Do you have a friend whose marriage is in trouble? You want to “be there” for them, but what does that look like? How can you help them and show them you care?
1. Listen More Than Talk
People like to feel understood. One of the best ways we learn about others and their pain is to listen. Most people are more willing to take advice if they feel they are understood and cared about. When a friend has marital problems, don’t be quick to offer your opinions. Listen to understand the situation and get the facts. Later, if your friend asks for your advice then give it. Or if you believe your friend isn’t making wise choices (or their spouse isn’t) tell the truth, but do it with grace and kindness.
Some marital issues are extremely serious and complicated. Your friend needs the help and resources that only a professional counselor can provide. Encourage your friend to reach out to a licensed, Christian counselor. Take the opportunity to pray with your friend for wisdom and direction. Tell them you’ll keep praying for them in the days to come. We may not know all the details of a marriage, but God does.
2. Keep Boundaries
Anyone who likes to help people can struggle with setting boundaries. Your friend is hurt and they need you. The temptation is to cast everything aside for the sake of your friend and their marriage. Don’t do that. Most marriage problems don’t arise overnight; they have been simmering for quite a while. Guard your marriage and remember you have a spouse, children, friends and other responsibilities. Guard the time you commit to them. Tell your friend, “I have X minutes. What’s up?” Then stick to your boundary. Give time and attention to your friend, but don’t let it consume your life. (During a time of extreme trauma like a death in the family or the revelation of an affair you may spend a lot of time with your friend. We’re not referring in this article to these types of crisis situations.)
Also, does your friend take your advice or do they only want to dump on you? Do they deflect your advice? Some people don’t want help; they want sympathy. Some want both. See if your friend takes steps to improve their marriage or if they have excuses. You can say to your friend, “I think it would be super helpful for you to talk to a counselor about your marriage issues. After you talk to the counselor, then let’s talk more about next steps.” This protects you and requires them to initiate some necessary steps toward resolution.
3. Share the Burden
Have you ever helped someone in a crisis and soon you were their primary source of counsel and support? It may be tough to read, but when you are the primary contact it may not be in your friend’s best interest…or yours.
Exercise self-awareness and ask yourself why you are so available to them. Hopefully it’s simply to be a good friend and support. At times, however, we may have our own brokenness with a need to be needed. Some may call it a “Messiah complex” where we believe we have the sole responsibility to rescue or assist a person in need. Getting your needs fulfilled by trying to help another really doesn’t help them.
What you CAN do is direct them to godly Christian counsel. We often refer people to licensed Christian counselors who are trained and gifted to help people navigate tough situations. Or perhaps you know a Christ follower who has walked the same journey as your friend. As a result, they can empathize and share wisdom from personal experience. Be sure to ask the other person if it’s all right to give your friend their contact information.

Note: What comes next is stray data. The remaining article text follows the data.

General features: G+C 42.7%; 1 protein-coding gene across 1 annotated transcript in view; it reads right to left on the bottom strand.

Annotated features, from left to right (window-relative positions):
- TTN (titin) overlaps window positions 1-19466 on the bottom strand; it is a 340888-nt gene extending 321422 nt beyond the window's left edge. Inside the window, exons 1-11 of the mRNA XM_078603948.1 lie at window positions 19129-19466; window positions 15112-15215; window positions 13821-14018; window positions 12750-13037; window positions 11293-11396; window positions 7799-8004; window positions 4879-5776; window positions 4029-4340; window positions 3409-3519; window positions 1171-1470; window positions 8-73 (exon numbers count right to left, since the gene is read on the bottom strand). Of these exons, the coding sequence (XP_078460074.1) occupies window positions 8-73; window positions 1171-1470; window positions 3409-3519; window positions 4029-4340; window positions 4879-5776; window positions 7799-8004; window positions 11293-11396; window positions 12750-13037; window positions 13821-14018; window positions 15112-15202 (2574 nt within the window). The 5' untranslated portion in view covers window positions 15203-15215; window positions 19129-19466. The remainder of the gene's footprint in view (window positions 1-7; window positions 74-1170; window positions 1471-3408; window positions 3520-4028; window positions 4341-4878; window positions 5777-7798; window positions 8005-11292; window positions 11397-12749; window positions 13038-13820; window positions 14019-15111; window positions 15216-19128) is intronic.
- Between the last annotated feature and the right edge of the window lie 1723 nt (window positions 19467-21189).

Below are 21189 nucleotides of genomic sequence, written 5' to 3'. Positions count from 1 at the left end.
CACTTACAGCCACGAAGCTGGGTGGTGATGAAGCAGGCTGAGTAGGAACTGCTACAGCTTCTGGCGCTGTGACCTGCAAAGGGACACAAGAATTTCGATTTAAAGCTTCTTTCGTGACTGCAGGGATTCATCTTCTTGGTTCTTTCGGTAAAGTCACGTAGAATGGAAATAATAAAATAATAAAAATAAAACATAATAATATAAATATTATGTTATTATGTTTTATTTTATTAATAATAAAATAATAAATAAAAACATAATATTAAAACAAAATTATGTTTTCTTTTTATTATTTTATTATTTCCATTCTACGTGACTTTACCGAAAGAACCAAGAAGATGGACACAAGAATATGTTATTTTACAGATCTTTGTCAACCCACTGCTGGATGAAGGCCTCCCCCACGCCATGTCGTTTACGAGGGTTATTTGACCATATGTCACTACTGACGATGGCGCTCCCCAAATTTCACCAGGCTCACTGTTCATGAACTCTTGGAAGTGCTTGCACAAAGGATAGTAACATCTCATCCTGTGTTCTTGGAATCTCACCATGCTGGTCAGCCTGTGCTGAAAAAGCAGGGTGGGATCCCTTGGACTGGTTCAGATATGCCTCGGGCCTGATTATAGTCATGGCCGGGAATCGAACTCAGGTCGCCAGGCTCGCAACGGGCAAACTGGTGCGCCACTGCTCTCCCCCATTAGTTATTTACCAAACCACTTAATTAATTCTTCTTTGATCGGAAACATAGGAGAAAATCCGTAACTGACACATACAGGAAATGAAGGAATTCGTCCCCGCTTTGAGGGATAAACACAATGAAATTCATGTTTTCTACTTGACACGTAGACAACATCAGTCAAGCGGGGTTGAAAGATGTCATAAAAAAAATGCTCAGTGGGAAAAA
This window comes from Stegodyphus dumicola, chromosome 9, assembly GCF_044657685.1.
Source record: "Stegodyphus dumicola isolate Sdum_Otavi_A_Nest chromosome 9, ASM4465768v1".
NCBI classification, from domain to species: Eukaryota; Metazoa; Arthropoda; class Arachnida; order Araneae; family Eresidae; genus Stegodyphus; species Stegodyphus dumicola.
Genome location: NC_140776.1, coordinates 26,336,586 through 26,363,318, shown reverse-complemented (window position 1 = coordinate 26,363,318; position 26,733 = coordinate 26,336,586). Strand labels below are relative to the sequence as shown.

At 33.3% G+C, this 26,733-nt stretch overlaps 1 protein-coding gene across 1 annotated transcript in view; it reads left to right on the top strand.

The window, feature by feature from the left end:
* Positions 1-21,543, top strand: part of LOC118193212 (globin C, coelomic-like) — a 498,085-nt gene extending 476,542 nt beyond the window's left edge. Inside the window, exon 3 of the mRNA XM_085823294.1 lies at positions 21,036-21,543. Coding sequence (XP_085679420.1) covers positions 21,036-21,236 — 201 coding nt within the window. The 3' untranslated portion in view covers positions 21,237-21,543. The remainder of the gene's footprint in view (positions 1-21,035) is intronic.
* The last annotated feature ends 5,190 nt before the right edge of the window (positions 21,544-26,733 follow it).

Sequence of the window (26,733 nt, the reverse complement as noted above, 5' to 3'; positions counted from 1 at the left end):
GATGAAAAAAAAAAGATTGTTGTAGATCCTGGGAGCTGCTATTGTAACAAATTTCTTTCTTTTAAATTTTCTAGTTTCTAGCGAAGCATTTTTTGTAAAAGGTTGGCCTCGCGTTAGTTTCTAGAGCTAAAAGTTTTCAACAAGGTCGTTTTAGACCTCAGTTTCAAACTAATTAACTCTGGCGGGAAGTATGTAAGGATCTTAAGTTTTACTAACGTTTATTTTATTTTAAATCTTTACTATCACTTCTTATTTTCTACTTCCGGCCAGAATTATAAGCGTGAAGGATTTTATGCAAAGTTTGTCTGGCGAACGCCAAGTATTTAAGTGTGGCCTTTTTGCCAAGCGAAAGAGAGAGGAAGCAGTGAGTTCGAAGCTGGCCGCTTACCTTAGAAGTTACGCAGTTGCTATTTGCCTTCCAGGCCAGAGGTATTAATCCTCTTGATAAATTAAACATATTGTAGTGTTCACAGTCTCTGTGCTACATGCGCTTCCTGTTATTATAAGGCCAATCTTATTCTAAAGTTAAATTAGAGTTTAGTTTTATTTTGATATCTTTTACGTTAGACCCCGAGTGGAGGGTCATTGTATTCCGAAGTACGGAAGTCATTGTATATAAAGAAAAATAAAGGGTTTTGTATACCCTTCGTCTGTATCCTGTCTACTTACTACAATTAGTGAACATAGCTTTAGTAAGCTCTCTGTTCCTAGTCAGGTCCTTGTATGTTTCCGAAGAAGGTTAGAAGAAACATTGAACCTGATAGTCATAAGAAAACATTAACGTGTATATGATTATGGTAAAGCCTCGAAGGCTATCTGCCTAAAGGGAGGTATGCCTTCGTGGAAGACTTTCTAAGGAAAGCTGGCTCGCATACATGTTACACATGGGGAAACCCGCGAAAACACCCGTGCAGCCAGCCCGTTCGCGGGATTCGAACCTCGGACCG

Do some research and steer your friends to helpful resources. If they are having trouble connecting, Build Your Marriage One Day at a Time is a helpful resource. For affair recovery we wrote Ruined to Recovery. Timeless classics like The 5 Love Languages, Cherish, and The Love Dare could be helpful as well.
4. Offer Practical Help
We all go through difficulties in life, and having a close friend who shares the burden is a blessing. Several years ago when our marriage was struggling, we were encouraged by friends. They prayed with us, cheered us on, welcomed our children into their homes, took us to dinner, and talked to us honestly about ways we could get our marriage back on track.
Offer to watch your friend’s children so they and their spouse can go out on a date. Maybe they need a night away together. Perhaps you and your spouse can underwrite the cost of a marriage conference for your friends. Give them a book that you know would be helpful to them. Often a card or text lets your friend know you care about them. Send an encouraging Bible verse or some flowers. Bottom line — show them you care.
5. Rely on God
It’s important that you rely heavily on your relationship with God as you support your friend. Regularly ask God for wisdom. He promises to give it generously when you ask (James 1:5). The Holy Spirit will guide you in what to say as you depend on Him.
Pray for your friend and with your friend. Know that when you don’t know what to pray, the Holy Spirit fills the gaps of your prayer before the Father (Romans 8:26). Remember, God is working behind the scenes in hearts and lives as well. He loves your friend and their family more than you can imagine.
We grow closest to God when we go through trials and times of pain. Marital trials are no different. Encourage your friend to stay connected to God through reading the Bible, prayer, and community. Remind them that God loves them so much and sees their tears (Psalm 56:8) and sadness. Psalms 23, 91 and 121 are great reminders of God’s presence in times of trial.
As you help your friend, you’ll discover a greater attentiveness to your own marriage. And as you help them navigate their marriage challenges, you’ll be reminded of the treasure you have in your spouse as you build your marriage.
Brad and Heidi Mitchell